The tale of the hero's journey has played a prominent role in creative works since Greek mythology, and these tales exist in all literary genres. In many of the stories, the hero goes on a quest in order to reach some sort of tangible goal. Oftentimes, the physical journey is a means by which the hero receives some form of enlightenment or solves some sort of questions that he or she faces before the journey commences. There are usually obstacles that heroes face before the end of the journey that test their physical and mental fortitude. Each obstacle serves as a lesson and peels away to the core issue being faced. Thus, journey in literature is a catalyst toward a hero's better understanding of his life and as a way to reveal what is truly important to other characters. Although journey is used to point out the greatness of a character, it can also illustrate that a hero many come in unexpected forms, even characters that may be considered physically weak.
The tale of the hero's journey appears in children's literature as well as adult literature. One of the most popular stories of journey is The Wonderful Wizard of Oz by L. Frank Baum. The central character of the story, Dorothy of Kansas, is transported to a strange land. Like Odysseus in Homer's Odyssey, she encounters strange new creatures and individuals along her trip. She is joined on her quest by the Scarecrow, the Tin Woodman and the Cowardly Lion, each of whom is on his own search. Instead of slaying mythical creatures, they must fight a slew of other strange beasts on their journey toward The Wizard. All these strange beasts, such as bees, wolves, and winged monkeys, are sent by the one individual who wants to thwart their travels, the Wicked Witch of the West. At the end of their journey, each realizes that the powers they longed for were with them all the time. The journey reveals that Dorothy could have used her Silver Shoes to get her home. Thus, in this children's story, journey serves as a catalyst, revealing that there is no need for anything special for a person to be able to accomplish a goal.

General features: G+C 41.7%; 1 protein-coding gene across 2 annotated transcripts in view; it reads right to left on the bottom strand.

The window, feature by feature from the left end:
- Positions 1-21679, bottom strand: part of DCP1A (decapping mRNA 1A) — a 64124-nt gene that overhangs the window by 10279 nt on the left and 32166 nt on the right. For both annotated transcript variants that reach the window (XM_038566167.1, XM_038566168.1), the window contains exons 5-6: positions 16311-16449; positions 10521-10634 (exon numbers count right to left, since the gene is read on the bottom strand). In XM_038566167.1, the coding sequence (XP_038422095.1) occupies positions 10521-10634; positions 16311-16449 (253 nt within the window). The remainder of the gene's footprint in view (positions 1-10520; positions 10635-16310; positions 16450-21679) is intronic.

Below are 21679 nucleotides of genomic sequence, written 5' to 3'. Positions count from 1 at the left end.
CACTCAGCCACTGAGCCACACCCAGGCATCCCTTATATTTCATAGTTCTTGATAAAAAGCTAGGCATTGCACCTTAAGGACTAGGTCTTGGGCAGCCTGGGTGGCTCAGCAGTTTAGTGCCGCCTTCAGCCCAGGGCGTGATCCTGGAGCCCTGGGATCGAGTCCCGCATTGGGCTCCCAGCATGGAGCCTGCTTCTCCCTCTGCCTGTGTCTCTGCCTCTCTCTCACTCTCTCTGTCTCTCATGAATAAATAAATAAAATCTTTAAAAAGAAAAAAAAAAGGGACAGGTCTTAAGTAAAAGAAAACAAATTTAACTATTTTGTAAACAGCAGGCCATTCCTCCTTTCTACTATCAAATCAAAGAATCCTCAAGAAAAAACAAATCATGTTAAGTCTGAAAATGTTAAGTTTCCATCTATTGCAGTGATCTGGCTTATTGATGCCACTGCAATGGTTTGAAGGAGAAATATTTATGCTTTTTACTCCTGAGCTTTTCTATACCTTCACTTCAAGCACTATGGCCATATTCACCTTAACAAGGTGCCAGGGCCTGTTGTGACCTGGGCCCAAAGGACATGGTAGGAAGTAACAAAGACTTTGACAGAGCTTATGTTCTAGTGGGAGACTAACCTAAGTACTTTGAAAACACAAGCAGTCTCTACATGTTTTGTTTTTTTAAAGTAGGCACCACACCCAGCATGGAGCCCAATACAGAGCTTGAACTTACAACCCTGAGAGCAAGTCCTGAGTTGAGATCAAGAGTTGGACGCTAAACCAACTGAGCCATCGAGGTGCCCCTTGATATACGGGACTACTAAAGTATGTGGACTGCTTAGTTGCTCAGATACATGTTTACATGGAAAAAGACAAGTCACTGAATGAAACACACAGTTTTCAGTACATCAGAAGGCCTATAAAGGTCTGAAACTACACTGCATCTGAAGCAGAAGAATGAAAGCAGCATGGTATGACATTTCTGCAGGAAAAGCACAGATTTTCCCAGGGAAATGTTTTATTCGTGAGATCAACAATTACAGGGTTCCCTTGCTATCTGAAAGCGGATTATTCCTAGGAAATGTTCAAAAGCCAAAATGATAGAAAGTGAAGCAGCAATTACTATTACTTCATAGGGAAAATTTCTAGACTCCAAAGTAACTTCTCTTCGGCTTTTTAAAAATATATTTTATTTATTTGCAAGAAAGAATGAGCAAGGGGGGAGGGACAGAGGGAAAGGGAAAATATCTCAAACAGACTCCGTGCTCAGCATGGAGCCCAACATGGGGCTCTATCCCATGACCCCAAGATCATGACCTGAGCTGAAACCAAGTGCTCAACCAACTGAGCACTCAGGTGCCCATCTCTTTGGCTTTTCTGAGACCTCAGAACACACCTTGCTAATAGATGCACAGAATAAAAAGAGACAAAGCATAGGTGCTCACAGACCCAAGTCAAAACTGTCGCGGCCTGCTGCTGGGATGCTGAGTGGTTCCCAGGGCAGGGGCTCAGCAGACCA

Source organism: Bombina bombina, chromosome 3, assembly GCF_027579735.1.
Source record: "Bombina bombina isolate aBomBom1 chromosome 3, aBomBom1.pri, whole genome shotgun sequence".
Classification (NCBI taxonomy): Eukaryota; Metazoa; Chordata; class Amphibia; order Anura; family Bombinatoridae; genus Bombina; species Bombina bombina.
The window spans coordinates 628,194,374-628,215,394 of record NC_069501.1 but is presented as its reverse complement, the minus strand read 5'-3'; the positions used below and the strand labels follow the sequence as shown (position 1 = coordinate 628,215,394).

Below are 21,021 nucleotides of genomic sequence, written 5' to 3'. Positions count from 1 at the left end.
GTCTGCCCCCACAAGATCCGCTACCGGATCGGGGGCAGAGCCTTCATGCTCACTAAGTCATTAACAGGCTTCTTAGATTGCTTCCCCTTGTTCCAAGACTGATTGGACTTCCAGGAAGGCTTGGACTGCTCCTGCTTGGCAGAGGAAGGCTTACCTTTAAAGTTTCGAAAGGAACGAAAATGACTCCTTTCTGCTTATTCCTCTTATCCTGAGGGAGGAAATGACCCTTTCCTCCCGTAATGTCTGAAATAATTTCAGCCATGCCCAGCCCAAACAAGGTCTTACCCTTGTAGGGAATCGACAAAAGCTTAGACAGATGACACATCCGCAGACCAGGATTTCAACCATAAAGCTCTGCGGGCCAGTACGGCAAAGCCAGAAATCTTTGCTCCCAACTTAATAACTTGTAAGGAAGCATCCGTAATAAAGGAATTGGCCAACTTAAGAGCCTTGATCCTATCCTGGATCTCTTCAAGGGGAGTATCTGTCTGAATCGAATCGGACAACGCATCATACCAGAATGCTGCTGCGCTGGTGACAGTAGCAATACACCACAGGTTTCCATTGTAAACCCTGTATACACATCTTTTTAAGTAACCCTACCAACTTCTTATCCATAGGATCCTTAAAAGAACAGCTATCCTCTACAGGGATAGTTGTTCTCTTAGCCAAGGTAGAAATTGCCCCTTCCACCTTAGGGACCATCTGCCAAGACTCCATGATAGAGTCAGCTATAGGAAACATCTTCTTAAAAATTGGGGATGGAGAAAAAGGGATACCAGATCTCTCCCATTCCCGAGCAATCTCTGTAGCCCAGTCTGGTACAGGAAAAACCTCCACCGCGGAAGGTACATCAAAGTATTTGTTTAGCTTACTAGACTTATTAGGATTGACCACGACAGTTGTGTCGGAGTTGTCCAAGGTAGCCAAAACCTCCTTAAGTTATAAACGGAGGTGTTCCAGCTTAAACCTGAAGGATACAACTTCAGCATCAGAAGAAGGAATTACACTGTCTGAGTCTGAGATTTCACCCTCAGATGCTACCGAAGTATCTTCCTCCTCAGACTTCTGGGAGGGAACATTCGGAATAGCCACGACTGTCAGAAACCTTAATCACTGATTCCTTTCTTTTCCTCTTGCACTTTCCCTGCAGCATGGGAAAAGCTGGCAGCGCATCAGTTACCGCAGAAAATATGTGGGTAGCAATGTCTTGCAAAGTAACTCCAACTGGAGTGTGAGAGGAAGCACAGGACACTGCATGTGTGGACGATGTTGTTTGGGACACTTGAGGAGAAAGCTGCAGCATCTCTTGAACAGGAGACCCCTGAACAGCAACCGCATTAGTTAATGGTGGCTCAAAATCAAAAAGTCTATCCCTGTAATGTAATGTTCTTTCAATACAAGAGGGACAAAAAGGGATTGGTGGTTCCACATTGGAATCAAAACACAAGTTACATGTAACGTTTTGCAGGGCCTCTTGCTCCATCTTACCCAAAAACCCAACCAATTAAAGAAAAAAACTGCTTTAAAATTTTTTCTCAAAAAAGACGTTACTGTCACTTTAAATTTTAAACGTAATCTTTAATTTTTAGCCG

In Native American literature, journey also plays a major role in many of their tales. Just as children's literature grants power to children who must go a quest, Native literature presents characters that may otherwise be seen as weak and incapable of combating the obstacles placed before them. In Two Old Women by Velma Wallis, the two main characters, Sa' and Ch'idzigyaak, are abandoned in the snow by their tribe. They are considered too old to make the journey, so the Chief thinks that it would be better for them to die. Like The Wonderful Wizard of Oz, these women seem physically weak on the surface and must fend for themselves in an inhospitable world. However, the creatures they face are not as threatening as the creatures in Oz or in Greek Mythology. Instead, they have to use their resourcefulness to find food and shelter. The funniest scene in the story is when one of the elderly women tries chasing a moose for food. On the other hand, their chief, who abandoned them, is struggling for survival and unable to care for the needs of the tribal members. Nevertheless, journey in this story serves as a cautionary tale to individuals who discount the importance of one individual.
Thus, not all stories of journey have strong men as their lead characters. The most intriguing tales that utilize journey are those that demonstrate that heroes come in many forms. Nonetheless, all journey stories share similar elements no matter the genre in which they fall.